The New York Times
At Convention, Lines Blur for Party and ‘Super PACs’
By Nicholas Confessore
August 31, 2012
TAMPA, Fla. — For more than a year, the 2012 campaign has featured two Republican Parties: the official one of candidates, party leaders and elected lawmakers, and the unofficial one of “super PACs” and other outside groups raising and spending tens of millions of dollars to help the Republicans win in November.
But over four days here, those two parties have all but merged into a unified conservative machine, working inside and outside the system, mixing establishment and grass roots, abiding by campaign laws but also displaying just how flimsy the barriers between them are.
Supporters of Mitt Romney shuttled between briefings and receptions held by outside groups and events staged by his campaign near the site of the Republican National Convention, far less worried than they were a few months ago about the seldom-enforced rules barring coordination of activities between the official and unofficial sides. Top party officials appeared at forums sponsored by the network of tax-exempt groups that have helped them outspend President Obama and the Democrats. And the emerging class of megadonors fueling the shadow party and the official one shed their habitual reticence to be honored at receptions and galas.
In a St. Petersburg penthouse overlooking Tampa Bay, Mel Sembler, an ambassador in the George W. Bush administration who is a Florida finance chairman for Mr. Romney, hosted a reception on Wednesday for Restore Our Future, the super PAC that intends to spend more than $100 million to help Mr. Romney win the White House. The invited speakers included several of Mr. Romney’s top surrogates on the campaign trail: Gov. Nikki R. Haley of South Carolina, Senator John Thune of South Dakota and Representative Jason Chaffetz of Utah.
“All the super PACs are here,” said Carl Forti, who was the political director for Mr. Romney’s 2008 campaign and now holds that position with Restore Our Future. “You’ve got hyper-interested people, you’ve got the major donors of the party here. So it’s a great time for us to talk to them and tell them what our plans are.”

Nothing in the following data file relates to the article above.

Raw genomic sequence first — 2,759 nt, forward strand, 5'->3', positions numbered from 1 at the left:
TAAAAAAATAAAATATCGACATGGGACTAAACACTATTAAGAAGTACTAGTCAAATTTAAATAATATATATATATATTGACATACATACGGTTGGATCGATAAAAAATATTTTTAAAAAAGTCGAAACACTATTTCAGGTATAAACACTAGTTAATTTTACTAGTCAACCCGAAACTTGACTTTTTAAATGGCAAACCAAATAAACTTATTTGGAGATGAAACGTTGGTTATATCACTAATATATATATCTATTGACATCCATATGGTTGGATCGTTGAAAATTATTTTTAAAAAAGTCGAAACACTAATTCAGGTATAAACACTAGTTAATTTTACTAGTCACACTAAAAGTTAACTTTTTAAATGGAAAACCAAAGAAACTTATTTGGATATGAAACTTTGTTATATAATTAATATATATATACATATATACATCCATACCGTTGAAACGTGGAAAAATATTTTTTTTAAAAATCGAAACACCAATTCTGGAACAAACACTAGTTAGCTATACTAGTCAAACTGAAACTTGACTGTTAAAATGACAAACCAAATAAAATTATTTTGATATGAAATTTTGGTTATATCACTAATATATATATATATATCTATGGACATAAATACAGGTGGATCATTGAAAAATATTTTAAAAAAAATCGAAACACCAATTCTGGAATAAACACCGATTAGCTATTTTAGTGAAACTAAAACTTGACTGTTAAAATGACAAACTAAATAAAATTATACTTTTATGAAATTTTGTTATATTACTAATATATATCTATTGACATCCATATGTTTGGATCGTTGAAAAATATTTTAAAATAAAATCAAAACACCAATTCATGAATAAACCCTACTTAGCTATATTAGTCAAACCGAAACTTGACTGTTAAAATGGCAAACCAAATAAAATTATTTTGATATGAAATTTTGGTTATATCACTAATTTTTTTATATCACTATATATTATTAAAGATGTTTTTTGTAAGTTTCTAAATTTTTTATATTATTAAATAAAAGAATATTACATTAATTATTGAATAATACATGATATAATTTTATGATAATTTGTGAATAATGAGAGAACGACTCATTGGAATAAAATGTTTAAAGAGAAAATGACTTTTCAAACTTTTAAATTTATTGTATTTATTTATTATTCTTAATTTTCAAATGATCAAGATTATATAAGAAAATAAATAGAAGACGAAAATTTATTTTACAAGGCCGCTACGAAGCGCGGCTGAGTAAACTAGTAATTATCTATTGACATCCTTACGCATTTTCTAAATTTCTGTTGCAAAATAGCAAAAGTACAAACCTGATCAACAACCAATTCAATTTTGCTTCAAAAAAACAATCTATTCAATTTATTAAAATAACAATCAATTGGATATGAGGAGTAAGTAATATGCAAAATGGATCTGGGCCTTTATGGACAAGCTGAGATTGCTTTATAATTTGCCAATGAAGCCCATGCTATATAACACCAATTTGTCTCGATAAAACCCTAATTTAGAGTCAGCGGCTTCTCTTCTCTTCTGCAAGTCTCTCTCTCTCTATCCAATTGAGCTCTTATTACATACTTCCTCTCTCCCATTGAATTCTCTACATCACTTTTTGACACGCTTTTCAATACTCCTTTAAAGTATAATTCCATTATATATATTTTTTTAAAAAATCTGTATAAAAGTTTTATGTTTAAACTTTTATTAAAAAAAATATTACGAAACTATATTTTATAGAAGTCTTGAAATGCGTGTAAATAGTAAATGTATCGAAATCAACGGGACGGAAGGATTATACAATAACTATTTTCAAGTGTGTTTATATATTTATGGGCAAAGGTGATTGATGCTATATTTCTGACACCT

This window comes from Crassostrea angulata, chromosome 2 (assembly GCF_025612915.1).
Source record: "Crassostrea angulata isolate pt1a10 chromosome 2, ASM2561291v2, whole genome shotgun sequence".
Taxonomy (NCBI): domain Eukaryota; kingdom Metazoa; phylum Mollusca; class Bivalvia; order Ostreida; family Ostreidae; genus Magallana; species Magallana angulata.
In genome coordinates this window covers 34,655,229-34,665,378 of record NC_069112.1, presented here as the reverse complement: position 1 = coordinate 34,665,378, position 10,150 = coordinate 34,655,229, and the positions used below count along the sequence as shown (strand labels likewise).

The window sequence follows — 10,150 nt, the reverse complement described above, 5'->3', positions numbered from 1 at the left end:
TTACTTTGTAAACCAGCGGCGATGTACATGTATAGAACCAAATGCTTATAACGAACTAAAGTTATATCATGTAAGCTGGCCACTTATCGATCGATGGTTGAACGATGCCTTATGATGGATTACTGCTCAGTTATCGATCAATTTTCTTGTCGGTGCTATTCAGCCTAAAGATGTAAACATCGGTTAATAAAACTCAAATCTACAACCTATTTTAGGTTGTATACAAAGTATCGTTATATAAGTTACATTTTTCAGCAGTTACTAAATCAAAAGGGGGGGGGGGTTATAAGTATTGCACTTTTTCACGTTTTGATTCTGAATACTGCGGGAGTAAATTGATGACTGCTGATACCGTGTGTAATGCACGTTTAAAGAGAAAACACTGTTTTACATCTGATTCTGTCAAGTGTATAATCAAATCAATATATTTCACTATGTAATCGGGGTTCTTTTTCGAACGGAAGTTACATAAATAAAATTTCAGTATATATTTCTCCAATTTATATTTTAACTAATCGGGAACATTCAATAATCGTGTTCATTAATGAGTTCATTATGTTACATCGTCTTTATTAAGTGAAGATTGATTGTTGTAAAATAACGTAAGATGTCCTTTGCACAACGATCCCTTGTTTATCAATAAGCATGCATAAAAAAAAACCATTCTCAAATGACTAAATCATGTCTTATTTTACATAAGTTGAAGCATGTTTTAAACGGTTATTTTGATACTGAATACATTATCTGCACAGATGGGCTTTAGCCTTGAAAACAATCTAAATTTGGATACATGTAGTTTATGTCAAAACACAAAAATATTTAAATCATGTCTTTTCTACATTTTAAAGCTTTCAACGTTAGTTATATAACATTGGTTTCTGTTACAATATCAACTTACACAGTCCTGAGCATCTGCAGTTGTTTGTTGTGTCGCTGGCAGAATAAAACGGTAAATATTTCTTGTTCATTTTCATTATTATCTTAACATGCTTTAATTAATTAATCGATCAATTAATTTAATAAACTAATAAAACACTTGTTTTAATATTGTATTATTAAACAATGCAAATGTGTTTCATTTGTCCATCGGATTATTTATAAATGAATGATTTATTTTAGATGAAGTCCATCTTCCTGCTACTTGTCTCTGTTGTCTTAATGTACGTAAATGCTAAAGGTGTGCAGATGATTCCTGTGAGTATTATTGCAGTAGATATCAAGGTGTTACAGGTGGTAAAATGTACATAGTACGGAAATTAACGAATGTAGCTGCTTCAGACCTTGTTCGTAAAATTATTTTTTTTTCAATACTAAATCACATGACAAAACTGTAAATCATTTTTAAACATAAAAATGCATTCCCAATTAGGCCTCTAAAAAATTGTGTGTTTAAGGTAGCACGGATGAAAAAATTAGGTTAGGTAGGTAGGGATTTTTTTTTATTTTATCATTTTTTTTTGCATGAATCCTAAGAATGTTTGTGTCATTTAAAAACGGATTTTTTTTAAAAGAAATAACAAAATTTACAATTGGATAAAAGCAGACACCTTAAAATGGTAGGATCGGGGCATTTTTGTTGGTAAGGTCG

At the InterContinental hotel, the American Action Network — an outside group that intends to spend tens of millions of dollars to help the Republicans keep control of the House — set up an office down the hall from the National Republican Congressional Committee. In a ballroom one floor down, the network hosted speeches by Representative Kevin McCarthy of California, the House whip, and Senator John Barrasso of Wyoming, whose vehement attacks against the 2010 health care law echoed the group’s attack ads.
“I’m not coordinating anything,” Mr. Barrasso said later. “I’m giving the message I’ve been giving since before this thing was passed. I’m happy to go anywhere and talk about what I think is wrong.”
There was David H. Koch, the billionaire industrialist and founder of Americans for Prosperity, dining on New American cuisine at SideBern’s in Tampa with Senator Ron Johnson of Wisconsin. Mr. Koch, a delegate from New York, stood with his party’s state chairman as Mr. Romney was formally nominated from the convention floor on Tuesday. On Thursday, Mr. Koch was honored at an Americans for Prosperity reception.
There was Karl Rove, adviser to American Crossroads, which will spend at least $300 million this year on the presidential and Senate races, mingling with party officials and conventiongoers, then briefing the group’s donors at a breakfast on Thursday where Jeb Bush, the former Florida governor, had been invited.
There was the casino magnate Sheldon Adelson joining Republican congressmen munching on brisket and pigs in a blanket at an event hosted by the Republican Jewish Coalition. Mr. Adelson, the group’s top donor, has provided millions of dollars for pro-Romney appeals to Jewish voters in Ohio and Florida, both swing states.
Near the Tampa Bay Times Forum, the site of the convention, workers erected tents on Monday for the Liberty Pavilion, an event space for conservative research groups, businesses and activist groups. David Bossie, whose group, Citizens United, brought the federal lawsuit that helped pave the way for super PACs, was preparing to screen documentaries by two of the losing Republican primary candidates, Newt Gingrich and Rick Santorum, and was expecting a visit from Reince Priebus, the Republican Party chairman.